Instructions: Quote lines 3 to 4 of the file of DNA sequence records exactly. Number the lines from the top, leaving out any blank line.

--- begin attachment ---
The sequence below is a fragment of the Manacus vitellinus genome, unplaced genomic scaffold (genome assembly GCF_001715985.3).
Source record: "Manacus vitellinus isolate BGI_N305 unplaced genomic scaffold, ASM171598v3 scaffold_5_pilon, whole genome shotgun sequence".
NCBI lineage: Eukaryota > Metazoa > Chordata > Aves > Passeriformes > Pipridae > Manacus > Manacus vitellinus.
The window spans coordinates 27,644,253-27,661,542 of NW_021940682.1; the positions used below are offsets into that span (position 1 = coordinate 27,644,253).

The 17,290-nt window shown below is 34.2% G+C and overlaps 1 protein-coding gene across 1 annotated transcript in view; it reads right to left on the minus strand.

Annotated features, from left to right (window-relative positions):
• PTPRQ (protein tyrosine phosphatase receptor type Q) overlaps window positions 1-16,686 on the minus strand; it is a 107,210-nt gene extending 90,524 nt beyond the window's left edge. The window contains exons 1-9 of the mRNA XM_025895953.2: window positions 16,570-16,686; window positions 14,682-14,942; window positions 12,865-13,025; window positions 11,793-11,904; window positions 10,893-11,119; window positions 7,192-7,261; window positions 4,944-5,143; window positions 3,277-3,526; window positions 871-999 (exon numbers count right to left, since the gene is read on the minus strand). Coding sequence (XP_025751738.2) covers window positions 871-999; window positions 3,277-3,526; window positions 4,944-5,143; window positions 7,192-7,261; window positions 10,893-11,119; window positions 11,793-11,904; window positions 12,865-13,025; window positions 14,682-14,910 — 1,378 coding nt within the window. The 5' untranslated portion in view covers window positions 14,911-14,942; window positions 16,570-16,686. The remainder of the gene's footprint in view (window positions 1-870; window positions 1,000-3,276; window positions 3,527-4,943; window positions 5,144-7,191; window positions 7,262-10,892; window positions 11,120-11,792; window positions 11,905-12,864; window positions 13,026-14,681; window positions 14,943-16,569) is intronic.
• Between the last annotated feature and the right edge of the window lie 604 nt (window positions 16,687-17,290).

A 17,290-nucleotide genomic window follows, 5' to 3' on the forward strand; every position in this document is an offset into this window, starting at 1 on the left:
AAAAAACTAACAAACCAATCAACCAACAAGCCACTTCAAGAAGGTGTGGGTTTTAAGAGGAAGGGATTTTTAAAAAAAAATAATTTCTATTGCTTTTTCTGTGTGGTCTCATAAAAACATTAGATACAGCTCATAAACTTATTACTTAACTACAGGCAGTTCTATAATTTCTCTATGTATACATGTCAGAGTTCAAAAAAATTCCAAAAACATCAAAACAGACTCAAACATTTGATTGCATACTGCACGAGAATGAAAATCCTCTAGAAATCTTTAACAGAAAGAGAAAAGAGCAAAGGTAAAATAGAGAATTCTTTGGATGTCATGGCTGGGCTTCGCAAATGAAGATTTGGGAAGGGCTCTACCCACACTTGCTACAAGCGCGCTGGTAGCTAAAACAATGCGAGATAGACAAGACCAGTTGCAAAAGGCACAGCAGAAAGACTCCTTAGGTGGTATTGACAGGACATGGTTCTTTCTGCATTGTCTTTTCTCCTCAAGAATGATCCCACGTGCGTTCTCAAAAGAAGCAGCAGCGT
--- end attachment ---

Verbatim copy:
NCBI lineage: Eukaryota > Metazoa > Chordata > Aves > Passeriformes > Pipridae > Manacus > Manacus vitellinus.
The window spans coordinates 27,644,253-27,661,542 of NW_021940682.1; the positions used below are offsets into that span (position 1 = coordinate 27,644,253).